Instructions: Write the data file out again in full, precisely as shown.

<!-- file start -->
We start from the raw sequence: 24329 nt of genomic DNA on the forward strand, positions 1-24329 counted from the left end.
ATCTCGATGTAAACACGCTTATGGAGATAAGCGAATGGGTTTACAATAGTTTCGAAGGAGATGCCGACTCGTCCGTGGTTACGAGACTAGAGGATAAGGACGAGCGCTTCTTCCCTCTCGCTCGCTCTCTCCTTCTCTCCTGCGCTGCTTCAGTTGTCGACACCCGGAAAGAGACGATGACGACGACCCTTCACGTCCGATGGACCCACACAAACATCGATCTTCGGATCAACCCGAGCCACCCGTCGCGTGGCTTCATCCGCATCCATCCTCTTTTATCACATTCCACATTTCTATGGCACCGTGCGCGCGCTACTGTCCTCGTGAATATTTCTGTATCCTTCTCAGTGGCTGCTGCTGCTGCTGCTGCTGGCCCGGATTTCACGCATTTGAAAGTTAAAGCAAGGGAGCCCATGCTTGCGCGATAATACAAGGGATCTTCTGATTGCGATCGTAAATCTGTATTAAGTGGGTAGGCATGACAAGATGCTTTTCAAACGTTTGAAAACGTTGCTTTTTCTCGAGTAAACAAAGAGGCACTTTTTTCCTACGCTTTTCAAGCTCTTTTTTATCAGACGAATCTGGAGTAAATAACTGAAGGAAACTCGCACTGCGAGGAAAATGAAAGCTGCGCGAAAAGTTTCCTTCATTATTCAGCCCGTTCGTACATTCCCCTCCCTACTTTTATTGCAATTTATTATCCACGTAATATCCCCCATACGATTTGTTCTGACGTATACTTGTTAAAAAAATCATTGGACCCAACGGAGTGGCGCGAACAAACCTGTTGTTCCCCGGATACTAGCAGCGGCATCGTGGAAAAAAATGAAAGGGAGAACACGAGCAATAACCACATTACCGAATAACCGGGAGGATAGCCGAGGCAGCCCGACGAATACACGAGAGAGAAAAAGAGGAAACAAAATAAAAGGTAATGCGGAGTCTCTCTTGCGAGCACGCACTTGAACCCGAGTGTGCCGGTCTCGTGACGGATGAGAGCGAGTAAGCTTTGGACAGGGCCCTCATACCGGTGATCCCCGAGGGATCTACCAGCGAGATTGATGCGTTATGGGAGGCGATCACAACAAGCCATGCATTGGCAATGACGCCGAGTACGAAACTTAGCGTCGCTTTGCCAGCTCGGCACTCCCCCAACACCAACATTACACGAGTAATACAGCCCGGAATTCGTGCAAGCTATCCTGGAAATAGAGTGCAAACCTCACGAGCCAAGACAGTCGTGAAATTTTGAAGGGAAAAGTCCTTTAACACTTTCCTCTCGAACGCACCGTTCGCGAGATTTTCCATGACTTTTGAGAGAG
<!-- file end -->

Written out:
We start from the raw sequence: 24329 nt of genomic DNA on the forward strand, positions 1-24329 counted from the left end.
ATCTCGATGTAAACACGCTTATGGAGATAAGCGAATGGGTTTACAATAGTTTCGAAGGAGATGCCGACTCGTCCGTGGTTACGAGACTAGAGGATAAGGACGAGCGCTTCTTCCCTCTCGCTCGCTCTCTCCTTCTCTCCTGCGCTGCTTCAGTTGTCGACACCCGGAAAGAGACGATGACGACGACCCTTCACGTCCGATGGACCCACACAAACATCGATCTTCGGATCAACCCGAGCCACCCGTCGCGTGGCTTCATCCGCATCCATCCTCTTTTATCACATTCCACATTTCTATGGCACCGTGCGCGCGCTACTGTCCTCGTGAATATTTCTGTATCCTTCTCAGTGGCTGCTGCTGCTGCTGCTGCTGGCCCGGATTTCACGCATTTGAAAGTTAAAGCAAGGGAGCCCATGCTTGCGCGATAATACAAGGGATCTTCTGATTGCGATCGTAAATCTGTATTAAGTGGGTAGGCATGACAAGATGCTTTTCAAACGTTTGAAAACGTTGCTTTTTCTCGAGTAAACAAAGAGGCACTTTTTTCCTACGCTTTTCAAGCTCTTTTTTATCAGACGAATCTGGAGTAAATAACTGAAGGAAACTCGCACTGCGAGGAAAATGAAAGCTGCGCGAAAAGTTTCCTTCATTATTCAGCCCGTTCGTACATTCCCCTCCCTACTTTTATTGCAATTTATTATCCACGTAATATCCCCCATACGATTTGTTCTGACGTATACTTGTTAAAAAAATCATTGGACCCAACGGAGTGGCGCGAACAAACCTGTTGTTCCCCGGATACTAGCAGCGGCATCGTGGAAAAAAATGAAAGGGAGAACACGAGCAATAACCACATTACCGAATAACCGGGAGGATAGCCGAGGCAGCCCGACGAATACACGAGAGAGAAAAAGAGGAAACAAAATAAAAGGTAATGCGGAGTCTCTCTTGCGAGCACGCACTTGAACCCGAGTGTGCCGGTCTCGTGACGGATGAGAGCGAGTAAGCTTTGGACAGGGCCCTCATACCGGTGATCCCCGAGGGATCTACCAGCGAGATTGATGCGTTATGGGAGGCGATCACAACAAGCCATGCATTGGCAATGACGCCGAGTACGAAACTTAGCGTCGCTTTGCCAGCTCGGCACTCCCCCAACACCAACATTACACGAGTAATACAGCCCGGAATTCGTGCAAGCTATCCTGGAAATAGAGTGCAAACCTCACGAGCCAAGACAGTCGTGAAATTTTGAAGGGAAAAGTCCTTTAACACTTTCCTCTCGAACGCACCGTTCGCGAGATTTTCCATGACTTTTGAGAGAG